Of the two theremins mentioned above, the Moog is the more expensive, at about $400. This has a variety of timbres, determined by two knobs on the front - mostly the sound is quite brassy, and the etherwave is the weapon of choice for live performance. The Burns is about half the price and has a single timbre, which is pleasantly flutey. This is more for home and novice use. Bear in mind you will also want a microphone stand and an amplifier. (Not necessarily straight away - you can sit the instrument on a table with the volume loop hanging over the edge and plug it into your hi-fi, but a stand and amp is better.)

Writing bureau style theremins are far more expensive.

The Burns is not available as a kit. The Moog model is available as a mostly constructed kit at a saving of $40. It requires some soldering, and the wooden box requires painting or varnishing. Other kits are available, the best of which is the Paia Theremax theremin, although it is not as good an instrument as either the Burns or the Moog in terms of playability. It is not "mostly-constructed" and requires each individual component to be visually identified before soldering into place. With their suggested enclosure it is a bit more expensive than the Burns, at about $230, and if you want to supply your own box it is a little cheaper at $160.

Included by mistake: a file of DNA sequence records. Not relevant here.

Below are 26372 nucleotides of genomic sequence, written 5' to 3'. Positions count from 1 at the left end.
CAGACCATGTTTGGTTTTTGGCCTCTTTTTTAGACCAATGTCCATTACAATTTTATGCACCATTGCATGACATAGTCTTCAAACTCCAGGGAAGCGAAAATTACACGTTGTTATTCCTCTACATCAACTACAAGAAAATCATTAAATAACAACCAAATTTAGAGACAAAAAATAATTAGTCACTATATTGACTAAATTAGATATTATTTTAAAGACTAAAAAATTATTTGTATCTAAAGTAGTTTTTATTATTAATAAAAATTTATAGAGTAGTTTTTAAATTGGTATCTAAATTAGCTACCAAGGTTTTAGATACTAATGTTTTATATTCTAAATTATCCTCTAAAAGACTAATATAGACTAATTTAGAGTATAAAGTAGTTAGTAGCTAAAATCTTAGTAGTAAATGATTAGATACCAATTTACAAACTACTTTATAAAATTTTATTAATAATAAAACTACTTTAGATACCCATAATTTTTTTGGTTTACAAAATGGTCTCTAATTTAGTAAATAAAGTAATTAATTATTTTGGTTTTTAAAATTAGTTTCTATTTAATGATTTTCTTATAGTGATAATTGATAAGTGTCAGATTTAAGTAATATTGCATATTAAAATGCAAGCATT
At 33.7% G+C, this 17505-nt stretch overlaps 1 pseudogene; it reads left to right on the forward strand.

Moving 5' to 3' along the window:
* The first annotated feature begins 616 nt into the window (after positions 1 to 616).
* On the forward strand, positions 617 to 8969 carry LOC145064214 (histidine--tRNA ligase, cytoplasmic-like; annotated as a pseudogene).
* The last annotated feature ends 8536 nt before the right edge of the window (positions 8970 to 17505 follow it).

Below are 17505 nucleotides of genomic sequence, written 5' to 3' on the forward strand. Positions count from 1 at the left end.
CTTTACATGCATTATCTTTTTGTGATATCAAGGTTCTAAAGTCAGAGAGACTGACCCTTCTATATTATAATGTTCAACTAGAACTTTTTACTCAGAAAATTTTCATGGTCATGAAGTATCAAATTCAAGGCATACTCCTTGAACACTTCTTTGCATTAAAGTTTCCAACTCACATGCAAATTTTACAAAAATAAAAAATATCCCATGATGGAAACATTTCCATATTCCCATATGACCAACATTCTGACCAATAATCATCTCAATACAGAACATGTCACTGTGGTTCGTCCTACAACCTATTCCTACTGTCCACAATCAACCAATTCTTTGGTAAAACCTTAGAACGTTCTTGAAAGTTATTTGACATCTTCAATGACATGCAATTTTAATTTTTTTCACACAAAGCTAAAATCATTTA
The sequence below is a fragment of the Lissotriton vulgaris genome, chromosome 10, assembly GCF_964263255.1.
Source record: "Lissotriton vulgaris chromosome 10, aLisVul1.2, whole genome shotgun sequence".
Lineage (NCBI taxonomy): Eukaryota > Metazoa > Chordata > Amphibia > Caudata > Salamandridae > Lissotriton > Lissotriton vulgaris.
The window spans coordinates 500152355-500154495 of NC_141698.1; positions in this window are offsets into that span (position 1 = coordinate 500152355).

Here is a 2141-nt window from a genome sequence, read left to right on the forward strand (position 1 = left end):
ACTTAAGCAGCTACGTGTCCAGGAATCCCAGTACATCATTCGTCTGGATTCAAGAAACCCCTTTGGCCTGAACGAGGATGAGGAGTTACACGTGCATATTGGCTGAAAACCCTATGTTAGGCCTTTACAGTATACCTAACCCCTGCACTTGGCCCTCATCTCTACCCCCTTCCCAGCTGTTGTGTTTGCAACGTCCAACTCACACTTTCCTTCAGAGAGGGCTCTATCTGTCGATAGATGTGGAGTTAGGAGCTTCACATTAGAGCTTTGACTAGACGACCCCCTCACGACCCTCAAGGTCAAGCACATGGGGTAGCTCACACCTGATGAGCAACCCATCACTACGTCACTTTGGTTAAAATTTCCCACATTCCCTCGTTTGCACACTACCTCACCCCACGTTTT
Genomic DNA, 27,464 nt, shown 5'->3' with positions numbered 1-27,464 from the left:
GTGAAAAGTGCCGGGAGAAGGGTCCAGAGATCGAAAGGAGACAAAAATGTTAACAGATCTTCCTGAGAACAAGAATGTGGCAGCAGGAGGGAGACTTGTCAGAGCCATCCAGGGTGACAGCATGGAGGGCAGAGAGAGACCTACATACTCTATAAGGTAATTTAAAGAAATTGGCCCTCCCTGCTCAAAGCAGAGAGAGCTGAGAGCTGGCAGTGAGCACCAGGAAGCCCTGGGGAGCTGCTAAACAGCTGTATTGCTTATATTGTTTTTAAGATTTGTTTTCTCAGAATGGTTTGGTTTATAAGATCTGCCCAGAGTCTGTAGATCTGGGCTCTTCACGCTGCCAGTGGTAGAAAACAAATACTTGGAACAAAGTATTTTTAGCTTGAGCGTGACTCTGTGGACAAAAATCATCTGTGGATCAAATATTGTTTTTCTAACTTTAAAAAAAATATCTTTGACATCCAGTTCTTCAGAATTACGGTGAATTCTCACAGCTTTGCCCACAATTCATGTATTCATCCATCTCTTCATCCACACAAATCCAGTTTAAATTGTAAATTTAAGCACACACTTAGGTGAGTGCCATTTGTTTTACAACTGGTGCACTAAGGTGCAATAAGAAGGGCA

Link to Moog's web page for the etherwave: click here (http://www.moogmusic.com/theremin/?section=product&product_id=21121).

Link to Burn's web page for the B3 Deluxe: click here (http://www.soundslikeburns.com/New_Items/deluxe.html).

Link to Paia web page for the Theremax: click here (http://www.paia.com/theremax.asp).
Posted: 1/29/2009 1:05:34 PM

From: Twin Falls, Idaho

Joined: 1/29/2009

Wow. Cool. I suppose I'd have to wait until I moved into a biger apartment. Mine's basically a stdio, so while I could certainly set a Moog Therimin on the table I don't know about getting a amp. But it's something to look into for the future. And the price f the Moog is actually better than I was expecting. I wonder if there are any sound clips of it.